Diabetes in Pregnancy Increases Risk of Stillbirth: Study
Babies born to women with diabetes are nearly five times more likely to be stillborn and nearly three times likelier to die in their first month of life, says a British study that's the largest to examine the effects of diabetes in pregnancy.
The Confidential Enquiry into Maternal and Child Health (CEMACH) study also found that babies born to diabetic mothers are nearly twice as likely to have major congenital malformations, BBC News reported.
Of 2,356 babies born to women with diabetes over a one-year period, there were 63 stillbirths and another 22 of the babies died before they were a month old.
The study also found that pregnant women with diabetes had higher-than-normal rates of Cesarean section and pre-term delivery, BBC News reported.
Diabetes affects about one in every 250 pregnancies and is the most common complication of pregnancy, the researchers said.
"The evidence is that type 2 diabetes is becoming more common and, contrary to what many people have believed, is just as likely to lead to a baby's death or a malformation as if the mother as type 1 diabetes," Dr. Mary Macintosh, CEMACH medical director, told BBC News.
U.S. Supreme Court Refuses to Hear Generic Drug Case
The U.S. Supreme Court refused to intervene on Tuesday in a case involving a generic drug company's appeal to speed up licensing of a cheaper substitute for the Pfizer antidepressant drug Zoloft.
Without comment, the justices denied a review of Teva Pharmaceuticals' appeal to reverse a lower court ruling in favor of Pfizer. Teva, an Israeli company, had argued that Pfizer deliberately delayed release of generic Zoloft. One of Pfizer's patents on the drug expires next year, the Associated Press reported.
Three Supreme Court justices did not participate in the case -- new Chief Justice John Roberts and justices Sandra Day O'Connor and Stephen Breyer. While justices don't have to give reasons for excusing themselves, personal investments are often the reason, the AP reported.
Generic drugs typically are cheaper than brand-name medicines. An attorney for the Generic Pharmaceutical Association told the wire service that drug companies deliberately drag out legal fights over patents to "perpetuate paralyzing uncertainty that allows them to continue selling their branded drugs at monopoly prices."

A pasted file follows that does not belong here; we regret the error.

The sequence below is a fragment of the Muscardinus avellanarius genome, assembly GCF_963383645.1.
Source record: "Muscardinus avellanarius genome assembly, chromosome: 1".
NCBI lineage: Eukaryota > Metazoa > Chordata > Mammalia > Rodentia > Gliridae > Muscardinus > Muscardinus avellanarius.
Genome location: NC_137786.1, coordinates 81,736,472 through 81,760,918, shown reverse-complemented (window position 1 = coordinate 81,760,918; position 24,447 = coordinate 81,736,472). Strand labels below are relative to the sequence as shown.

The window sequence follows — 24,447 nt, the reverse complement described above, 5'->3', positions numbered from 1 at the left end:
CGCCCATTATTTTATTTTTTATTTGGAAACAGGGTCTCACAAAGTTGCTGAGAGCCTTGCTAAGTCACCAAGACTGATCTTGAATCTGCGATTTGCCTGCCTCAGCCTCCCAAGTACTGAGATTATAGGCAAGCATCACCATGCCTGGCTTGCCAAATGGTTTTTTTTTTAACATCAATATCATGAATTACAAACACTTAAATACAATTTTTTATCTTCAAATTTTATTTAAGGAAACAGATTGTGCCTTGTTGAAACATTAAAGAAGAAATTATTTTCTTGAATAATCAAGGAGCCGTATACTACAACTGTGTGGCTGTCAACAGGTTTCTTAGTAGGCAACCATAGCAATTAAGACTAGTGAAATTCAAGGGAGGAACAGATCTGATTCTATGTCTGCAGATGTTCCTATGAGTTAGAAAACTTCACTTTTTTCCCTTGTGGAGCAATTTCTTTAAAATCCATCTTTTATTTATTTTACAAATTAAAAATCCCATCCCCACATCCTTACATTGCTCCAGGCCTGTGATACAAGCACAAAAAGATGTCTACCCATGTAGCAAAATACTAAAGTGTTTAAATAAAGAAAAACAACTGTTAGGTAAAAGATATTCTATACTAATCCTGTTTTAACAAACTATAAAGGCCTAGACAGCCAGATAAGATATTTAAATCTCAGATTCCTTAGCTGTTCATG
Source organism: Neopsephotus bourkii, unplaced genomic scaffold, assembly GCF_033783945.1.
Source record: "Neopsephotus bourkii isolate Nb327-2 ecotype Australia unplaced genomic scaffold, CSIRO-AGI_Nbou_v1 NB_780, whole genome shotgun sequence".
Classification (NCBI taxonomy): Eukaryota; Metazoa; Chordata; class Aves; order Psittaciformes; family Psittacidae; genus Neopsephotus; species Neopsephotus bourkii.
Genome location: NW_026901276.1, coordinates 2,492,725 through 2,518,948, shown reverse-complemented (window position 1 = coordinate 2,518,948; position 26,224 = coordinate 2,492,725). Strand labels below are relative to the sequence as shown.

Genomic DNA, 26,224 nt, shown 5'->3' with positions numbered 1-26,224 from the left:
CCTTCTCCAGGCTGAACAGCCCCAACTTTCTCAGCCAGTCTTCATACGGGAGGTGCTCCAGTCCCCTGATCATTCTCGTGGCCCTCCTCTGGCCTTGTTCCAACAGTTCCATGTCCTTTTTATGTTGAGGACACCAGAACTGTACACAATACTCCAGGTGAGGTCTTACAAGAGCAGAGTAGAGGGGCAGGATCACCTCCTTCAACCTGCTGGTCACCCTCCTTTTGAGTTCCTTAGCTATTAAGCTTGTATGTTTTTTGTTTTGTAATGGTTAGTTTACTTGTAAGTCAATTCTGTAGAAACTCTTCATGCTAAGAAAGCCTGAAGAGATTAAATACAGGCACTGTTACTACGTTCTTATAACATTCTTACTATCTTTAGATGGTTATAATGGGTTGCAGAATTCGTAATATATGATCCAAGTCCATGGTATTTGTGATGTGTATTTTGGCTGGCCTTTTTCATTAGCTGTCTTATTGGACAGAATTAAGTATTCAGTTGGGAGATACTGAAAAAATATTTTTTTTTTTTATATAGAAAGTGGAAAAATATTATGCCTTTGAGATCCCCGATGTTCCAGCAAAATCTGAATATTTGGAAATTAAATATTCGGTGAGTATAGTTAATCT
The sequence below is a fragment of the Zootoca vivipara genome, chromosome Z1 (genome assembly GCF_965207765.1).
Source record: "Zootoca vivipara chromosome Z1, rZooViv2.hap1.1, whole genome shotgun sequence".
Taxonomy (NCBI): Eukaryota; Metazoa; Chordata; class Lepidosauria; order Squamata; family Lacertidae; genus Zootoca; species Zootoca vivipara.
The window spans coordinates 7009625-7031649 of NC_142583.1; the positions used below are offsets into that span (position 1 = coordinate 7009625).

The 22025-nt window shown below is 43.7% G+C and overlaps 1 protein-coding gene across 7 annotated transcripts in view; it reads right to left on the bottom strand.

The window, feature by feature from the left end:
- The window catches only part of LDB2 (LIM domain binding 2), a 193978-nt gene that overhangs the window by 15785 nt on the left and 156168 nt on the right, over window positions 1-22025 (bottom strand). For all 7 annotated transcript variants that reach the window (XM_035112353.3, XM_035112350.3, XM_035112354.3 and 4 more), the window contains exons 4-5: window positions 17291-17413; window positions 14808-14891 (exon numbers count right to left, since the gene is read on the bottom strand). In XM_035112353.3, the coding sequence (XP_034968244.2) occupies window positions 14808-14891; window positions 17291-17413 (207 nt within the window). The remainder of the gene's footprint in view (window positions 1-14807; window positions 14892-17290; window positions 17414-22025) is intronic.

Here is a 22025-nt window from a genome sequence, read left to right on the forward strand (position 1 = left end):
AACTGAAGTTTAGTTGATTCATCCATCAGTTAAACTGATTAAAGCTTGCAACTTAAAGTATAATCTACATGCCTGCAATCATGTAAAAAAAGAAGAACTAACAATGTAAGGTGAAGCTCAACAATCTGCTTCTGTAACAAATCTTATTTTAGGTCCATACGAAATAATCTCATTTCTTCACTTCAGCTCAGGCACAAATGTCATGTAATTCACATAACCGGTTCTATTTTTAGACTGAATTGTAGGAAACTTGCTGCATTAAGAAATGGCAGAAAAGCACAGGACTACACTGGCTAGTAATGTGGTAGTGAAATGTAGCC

The AP report did not include a reaction from Pfizer.
Bean Bag Furniture Poses Choking Hazard
Design Ideas Ltd. of Springfield, Ill., is recalling about 1,100 sets of beanbag chairs and ottomans that lack locking zippers. The pellet-like filling poses a choking hazard to young children, the U.S. Consumer Product Safety Commission said Tuesday.
The two-piece furniture sets, sold under the brand name "Lily," were distributed in ivory/white, ivory/blue, ivory/black, and ivory/orange colors. Sold at gift and furniture stores nationwide for about $170, the products were distributed between January 2004 and July 2005.
Consumers should immediately prevent young children from getting near the recalled products and contact Design Ideas at 1-800-426-6394 to arrange for a full refund.
Glowing Male Mosquitoes May Help Combat Malaria
Using a gene-altering technique, British scientists have created male mosquitoes with glowing gonads, which may help combat the spread of malaria.
The genetically modified male mosquitoes produce a green fluorescent protein in their gonads, making it easy to identify them at the larval stage, Bloomberg news reported. These laboratory-bred mosquitoes can then be sterilized and released into the wild, which would help reduce the mosquito population. Female mosquitoes, which mate only once before they die, are as likely to mate with infertile males as fertile males.